Too much of a good thing
The IRS sets contribution limits each year, making slight increases annually for cost-of-living adjustments. In typical "when you're old enough" fashion, the IRS increases the limits for folks over a certain age to make additional "catch-up" contributions.
There are two limits for employer-sponsored plans, like a 401(k) or 403(b). One is the maximum amount that we can contribute from our salary. The other is a limit on the combined amount by our employer and us if our employer matches contributions. The amount we can put into our IRA is much lower than what's allowed for retirement accounts through our employer. That said, they are independent of one another, so contributions to our 401(k) wouldn't count toward the limit on our IRA.
When it’s time to cash out
Outside of a few exceptions, the cash in these accounts is only accessible during our retirement years. Taking money out before retirement (before 59.5 years old) will result in paying a tax penalty of 10% in addition to any ordinary income tax we owe.
After we've turned 59.5 years old, the money in the account is available to be withdrawn without penalty. We'll have to pay income taxes when we take money out of Traditional retirement accounts since we put money in pre-tax. However, our income tax rate in retirement might be lower than it is today. Withdrawals from Roth accounts in retirement are tax-free since we paid income tax before putting the money into the account.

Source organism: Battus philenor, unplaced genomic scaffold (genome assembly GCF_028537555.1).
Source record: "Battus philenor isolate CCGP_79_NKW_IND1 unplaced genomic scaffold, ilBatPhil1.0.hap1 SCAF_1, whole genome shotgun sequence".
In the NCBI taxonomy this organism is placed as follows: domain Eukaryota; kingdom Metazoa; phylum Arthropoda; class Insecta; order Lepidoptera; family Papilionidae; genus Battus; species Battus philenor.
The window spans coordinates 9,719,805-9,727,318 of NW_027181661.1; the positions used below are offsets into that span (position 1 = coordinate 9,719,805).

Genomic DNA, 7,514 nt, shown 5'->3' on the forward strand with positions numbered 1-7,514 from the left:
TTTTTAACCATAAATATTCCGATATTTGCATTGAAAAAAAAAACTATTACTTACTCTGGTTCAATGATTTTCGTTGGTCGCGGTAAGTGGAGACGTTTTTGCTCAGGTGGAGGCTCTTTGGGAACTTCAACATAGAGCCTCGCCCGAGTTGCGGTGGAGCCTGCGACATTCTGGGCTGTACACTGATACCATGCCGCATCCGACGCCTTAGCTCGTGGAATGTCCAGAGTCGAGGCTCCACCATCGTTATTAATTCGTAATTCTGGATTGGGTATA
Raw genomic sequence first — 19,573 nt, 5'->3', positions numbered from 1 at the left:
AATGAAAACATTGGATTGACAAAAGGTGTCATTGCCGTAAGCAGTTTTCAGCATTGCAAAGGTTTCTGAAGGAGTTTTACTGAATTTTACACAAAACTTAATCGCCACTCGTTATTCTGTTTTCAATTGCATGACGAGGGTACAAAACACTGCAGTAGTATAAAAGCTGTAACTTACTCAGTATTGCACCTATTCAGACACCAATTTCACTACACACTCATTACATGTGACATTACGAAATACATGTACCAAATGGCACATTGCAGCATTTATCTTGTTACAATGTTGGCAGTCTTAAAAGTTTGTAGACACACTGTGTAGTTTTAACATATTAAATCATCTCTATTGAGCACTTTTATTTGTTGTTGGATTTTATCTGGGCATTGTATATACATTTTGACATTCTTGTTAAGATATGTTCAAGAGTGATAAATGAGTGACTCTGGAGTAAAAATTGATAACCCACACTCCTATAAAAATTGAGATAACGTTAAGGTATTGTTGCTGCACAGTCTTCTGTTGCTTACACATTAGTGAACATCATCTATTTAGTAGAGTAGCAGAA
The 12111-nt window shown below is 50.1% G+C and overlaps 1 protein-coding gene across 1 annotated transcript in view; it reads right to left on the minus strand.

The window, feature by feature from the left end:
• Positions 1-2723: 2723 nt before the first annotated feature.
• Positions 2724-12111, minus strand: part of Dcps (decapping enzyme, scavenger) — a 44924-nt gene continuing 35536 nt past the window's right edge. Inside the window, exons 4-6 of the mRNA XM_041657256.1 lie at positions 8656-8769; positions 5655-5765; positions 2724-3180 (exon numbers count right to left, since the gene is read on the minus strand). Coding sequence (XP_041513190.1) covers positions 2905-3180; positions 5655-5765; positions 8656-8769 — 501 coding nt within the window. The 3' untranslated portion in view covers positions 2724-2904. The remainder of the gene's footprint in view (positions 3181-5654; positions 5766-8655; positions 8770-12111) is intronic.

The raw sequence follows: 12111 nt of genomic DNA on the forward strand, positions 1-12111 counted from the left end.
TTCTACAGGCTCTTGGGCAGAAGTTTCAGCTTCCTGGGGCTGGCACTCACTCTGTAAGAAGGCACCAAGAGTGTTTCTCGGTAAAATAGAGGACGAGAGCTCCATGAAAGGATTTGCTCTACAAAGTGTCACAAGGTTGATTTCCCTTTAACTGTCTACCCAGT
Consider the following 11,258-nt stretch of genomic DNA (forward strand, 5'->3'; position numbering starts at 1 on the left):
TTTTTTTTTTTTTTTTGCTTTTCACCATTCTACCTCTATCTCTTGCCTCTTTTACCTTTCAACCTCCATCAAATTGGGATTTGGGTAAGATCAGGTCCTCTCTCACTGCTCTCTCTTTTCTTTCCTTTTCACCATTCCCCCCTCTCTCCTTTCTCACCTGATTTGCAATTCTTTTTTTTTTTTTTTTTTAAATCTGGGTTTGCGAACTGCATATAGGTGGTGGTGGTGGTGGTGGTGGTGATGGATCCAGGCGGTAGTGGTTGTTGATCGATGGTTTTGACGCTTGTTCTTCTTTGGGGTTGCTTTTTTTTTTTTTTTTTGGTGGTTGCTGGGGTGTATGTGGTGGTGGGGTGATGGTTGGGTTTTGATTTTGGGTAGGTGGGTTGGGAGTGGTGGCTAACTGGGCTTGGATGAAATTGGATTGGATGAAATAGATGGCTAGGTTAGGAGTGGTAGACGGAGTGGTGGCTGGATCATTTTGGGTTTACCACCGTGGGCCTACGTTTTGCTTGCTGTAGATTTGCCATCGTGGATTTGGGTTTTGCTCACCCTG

Nothing lasts forever
Traditional retirement accounts don't allow us to keep money in there indefinitely.
The IRS eventually forces us to withdraw money through required minimum distributions when we turn 70.5 years old.
We can easily determine our required minimum distribution by spreading the total account value amount over our life expectancy.
These limitations are in place so that people don't abuse the benefits of retirement accounts; however, these restrictions usually don't get in the way of reaching retirement goals.
The biggest problem you want to avoid is putting money into a retirement account that you'll need to take out early. Remember, this results in paying a tax penalty. Preventing this requires balancing your short-term and long-term needs. One way to do this is by contributing smaller amounts throughout the year, then maxing out with extra cash at the end of the year.